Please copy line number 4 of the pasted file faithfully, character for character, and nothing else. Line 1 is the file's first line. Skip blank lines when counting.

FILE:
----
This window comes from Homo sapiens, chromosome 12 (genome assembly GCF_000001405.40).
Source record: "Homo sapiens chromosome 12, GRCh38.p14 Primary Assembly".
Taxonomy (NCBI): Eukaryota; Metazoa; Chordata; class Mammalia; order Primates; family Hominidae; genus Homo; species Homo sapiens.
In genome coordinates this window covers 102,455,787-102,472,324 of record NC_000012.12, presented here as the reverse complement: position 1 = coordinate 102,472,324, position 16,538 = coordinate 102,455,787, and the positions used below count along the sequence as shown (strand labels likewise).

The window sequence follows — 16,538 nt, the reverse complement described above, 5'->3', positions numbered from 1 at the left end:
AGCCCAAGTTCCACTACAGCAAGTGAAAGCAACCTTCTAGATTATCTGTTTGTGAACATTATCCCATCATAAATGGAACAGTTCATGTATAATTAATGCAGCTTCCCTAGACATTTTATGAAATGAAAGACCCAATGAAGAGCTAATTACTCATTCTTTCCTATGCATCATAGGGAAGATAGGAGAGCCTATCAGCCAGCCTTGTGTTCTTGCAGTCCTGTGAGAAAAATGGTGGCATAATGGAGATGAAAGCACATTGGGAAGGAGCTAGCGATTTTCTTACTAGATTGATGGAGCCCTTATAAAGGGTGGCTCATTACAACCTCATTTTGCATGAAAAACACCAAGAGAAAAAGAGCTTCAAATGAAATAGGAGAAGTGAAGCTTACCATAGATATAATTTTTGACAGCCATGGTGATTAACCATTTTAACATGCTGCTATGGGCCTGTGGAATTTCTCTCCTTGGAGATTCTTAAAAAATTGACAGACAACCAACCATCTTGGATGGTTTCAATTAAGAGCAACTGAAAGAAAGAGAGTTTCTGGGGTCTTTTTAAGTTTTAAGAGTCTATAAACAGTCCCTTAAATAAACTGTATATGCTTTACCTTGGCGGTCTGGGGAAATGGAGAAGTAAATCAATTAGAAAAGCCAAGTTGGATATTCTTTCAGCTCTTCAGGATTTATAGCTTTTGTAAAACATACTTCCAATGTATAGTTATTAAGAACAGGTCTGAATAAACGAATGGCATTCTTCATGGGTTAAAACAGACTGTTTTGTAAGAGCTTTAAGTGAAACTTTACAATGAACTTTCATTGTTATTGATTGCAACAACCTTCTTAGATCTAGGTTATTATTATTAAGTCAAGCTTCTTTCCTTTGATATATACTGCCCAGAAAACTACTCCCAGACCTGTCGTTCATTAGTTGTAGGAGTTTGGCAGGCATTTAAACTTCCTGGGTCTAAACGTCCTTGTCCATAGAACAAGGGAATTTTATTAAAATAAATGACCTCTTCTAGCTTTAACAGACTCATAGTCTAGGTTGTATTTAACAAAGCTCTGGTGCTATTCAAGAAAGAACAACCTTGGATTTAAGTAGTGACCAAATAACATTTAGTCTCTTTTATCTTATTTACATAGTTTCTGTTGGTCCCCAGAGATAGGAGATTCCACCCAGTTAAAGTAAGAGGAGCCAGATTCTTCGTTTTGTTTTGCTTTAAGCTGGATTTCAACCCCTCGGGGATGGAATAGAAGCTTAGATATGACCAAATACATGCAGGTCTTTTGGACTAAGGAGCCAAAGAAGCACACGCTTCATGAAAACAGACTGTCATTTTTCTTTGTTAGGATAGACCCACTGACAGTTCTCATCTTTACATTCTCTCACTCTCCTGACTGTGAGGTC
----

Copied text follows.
In genome coordinates this window covers 102,455,787-102,472,324 of record NC_000012.12, presented here as the reverse complement: position 1 = coordinate 102,472,324, position 16,538 = coordinate 102,455,787, and the positions used below count along the sequence as shown (strand labels likewise).